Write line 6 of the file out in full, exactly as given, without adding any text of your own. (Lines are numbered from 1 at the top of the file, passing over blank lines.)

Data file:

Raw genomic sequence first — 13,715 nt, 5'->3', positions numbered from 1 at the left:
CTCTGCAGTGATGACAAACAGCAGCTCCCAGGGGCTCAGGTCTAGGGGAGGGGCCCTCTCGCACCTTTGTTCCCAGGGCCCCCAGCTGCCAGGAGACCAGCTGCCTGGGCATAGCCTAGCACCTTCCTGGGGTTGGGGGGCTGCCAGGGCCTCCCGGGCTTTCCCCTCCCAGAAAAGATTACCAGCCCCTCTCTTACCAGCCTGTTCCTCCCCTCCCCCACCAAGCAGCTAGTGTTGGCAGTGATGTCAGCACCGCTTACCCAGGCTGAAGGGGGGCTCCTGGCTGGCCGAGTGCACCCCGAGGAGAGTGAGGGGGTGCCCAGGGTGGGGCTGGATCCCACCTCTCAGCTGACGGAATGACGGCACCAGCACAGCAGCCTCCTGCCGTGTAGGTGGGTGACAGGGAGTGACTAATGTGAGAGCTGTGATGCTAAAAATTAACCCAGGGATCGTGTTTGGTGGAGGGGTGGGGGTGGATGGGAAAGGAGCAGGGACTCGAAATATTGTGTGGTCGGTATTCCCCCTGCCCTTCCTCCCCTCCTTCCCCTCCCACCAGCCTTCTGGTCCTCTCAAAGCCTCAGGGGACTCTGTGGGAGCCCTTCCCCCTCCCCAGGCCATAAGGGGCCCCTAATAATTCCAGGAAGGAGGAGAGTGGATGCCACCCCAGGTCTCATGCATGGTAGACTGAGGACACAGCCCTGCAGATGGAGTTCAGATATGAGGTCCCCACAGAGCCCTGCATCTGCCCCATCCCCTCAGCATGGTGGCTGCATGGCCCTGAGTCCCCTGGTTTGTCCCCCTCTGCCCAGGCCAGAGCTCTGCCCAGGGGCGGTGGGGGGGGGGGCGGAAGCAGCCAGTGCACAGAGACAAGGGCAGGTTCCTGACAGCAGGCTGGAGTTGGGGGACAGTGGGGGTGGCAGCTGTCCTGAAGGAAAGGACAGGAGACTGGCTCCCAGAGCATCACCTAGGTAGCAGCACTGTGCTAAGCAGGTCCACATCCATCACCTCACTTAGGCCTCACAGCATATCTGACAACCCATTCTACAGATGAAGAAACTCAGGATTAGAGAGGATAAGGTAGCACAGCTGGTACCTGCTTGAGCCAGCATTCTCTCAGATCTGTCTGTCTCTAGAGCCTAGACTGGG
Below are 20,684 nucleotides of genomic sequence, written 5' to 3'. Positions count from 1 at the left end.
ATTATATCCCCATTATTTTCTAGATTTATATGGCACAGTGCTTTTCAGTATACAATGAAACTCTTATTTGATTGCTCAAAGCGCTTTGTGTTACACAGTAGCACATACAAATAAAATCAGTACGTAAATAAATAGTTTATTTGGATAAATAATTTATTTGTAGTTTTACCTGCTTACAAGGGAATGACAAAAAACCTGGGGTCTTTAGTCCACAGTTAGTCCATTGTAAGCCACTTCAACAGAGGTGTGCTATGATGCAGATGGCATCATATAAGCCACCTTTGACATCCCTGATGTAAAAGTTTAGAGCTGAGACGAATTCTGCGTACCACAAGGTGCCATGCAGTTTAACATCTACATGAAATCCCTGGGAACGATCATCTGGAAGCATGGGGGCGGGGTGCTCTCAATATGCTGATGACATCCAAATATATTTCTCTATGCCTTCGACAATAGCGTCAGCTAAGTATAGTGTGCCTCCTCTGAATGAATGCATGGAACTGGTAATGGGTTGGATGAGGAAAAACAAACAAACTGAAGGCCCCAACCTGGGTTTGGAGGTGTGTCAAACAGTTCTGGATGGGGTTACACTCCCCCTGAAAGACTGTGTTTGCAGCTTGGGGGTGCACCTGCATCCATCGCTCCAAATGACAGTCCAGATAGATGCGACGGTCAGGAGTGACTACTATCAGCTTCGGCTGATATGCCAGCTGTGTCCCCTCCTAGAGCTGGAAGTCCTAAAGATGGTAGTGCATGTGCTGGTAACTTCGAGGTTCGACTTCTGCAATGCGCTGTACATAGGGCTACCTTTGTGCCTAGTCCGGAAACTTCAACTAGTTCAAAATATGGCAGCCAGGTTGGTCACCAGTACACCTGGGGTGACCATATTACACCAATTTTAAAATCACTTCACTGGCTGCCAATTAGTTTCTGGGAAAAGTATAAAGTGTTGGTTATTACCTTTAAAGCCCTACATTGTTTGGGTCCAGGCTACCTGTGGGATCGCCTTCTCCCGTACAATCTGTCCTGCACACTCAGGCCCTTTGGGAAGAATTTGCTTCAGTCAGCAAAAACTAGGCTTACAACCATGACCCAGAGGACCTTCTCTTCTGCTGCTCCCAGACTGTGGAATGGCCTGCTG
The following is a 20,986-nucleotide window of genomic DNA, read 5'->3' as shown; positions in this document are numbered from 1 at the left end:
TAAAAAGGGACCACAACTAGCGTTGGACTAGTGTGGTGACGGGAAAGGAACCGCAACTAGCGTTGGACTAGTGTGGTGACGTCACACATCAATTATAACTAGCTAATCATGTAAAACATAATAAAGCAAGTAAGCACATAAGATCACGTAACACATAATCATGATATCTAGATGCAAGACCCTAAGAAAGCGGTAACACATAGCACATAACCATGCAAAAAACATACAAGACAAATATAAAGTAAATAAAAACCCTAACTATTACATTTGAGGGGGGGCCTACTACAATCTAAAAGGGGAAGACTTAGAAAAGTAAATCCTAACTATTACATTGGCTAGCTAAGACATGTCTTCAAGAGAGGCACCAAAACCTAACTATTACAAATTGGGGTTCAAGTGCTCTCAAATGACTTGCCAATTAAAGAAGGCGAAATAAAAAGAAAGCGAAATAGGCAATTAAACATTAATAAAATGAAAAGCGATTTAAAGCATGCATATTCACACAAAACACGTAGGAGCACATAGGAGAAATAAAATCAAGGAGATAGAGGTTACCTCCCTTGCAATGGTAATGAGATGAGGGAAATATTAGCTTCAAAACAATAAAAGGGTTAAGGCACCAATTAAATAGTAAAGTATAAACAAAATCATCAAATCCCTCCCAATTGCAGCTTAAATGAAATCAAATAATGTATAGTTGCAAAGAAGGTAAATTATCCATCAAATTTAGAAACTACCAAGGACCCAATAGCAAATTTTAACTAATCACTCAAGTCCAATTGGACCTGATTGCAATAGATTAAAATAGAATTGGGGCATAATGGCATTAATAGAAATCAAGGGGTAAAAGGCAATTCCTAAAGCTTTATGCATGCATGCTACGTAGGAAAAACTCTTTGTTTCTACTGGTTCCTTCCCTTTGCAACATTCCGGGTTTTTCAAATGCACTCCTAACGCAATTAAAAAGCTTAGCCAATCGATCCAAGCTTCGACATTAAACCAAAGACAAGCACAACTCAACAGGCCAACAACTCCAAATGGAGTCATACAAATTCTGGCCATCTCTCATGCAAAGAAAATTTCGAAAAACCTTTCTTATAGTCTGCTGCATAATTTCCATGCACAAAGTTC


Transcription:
TAAAAAGGGACCACAACTAGCGTTGGACTAGTGTGGTGACGGGAAAGGAACCGCAACTAGCGTTGGACTAGTGTGGTGACGTCACACATCAATTATAACTAGCTAATCATGTAAAACATAATAAAGCAAGTAAGCACATAAGATCACGTAACACATAATCATGATATCTAGATGCAAGACCCTAAGAAAGCGGTAACACATAGCACATAACCATGCAAAAAACATACAAGACAAATATAAAGTAAATAAAAACCCTAACTATTACATTTGAGGGGGGGCCTACTACAATCTAAAAGGGGAAGACTTAGAAAAGTAAATCCTAACTATTACATTGGCTAGCTAAGACATGTCTTCAAGAGAGGCACCAAAACCTAACTATTACAAATTGGGGTTCAAGTGCTCTCAAATGACTTGCCAATTAAAGAAGGCGAAATAAAAAGAAAGCGAAATAGGCAATTAAACATTAATAAAATGAAAAGCGATTTAAAGCATGCATATTCACACAAAACACGTAGGAGCACATAGGAGAAATAAAATCAAGGAGATAGAGGTTACCTCCCTTGCAATGGTAATGAGATGAGGGAAATATTAGCTTCAAAACAATAAAAGGGTTAAGGCACCAATTAAATAGTAAAGTATAAACAAAATCATCAAATCCCTCCCAATTGCAGCTTAAATGAAATCAAATAATGTATAGTTGCAAAGAAGGTAAATTATCCATCAAATTTAGAAACTACCAAGGACCCAATAGCAAATTTTAACTAATCACTCAAGTCCAATTGGACCTGATTGCAATAGATTAAAATAGAATTGGGGCATAATGGCATTAATAGAAATCAAGGGGTAAAAGGCAATTCCTAAAGCTTTATGCATGCATGCTACGTAGGAAAAACTCTTTGTTTCTACTGGTTCCTTCCCTTTGCAACATTCCGGGTTTTTCAAATGCACTCCTAACGCAATTAAAAAGCTTAGCCAATCGATCCAAGCTTCGACATTAAACCAAAGACAAGCACAACTCAACAGGCCAACAACTCCAAATGGAGTCATACAAATTCTGGCCATCTCTCATGCAAAGAAAATTTCGAAAAACCTTTCTTATAGTCTGCTGCATAATTTCCATGCACAAAGTTC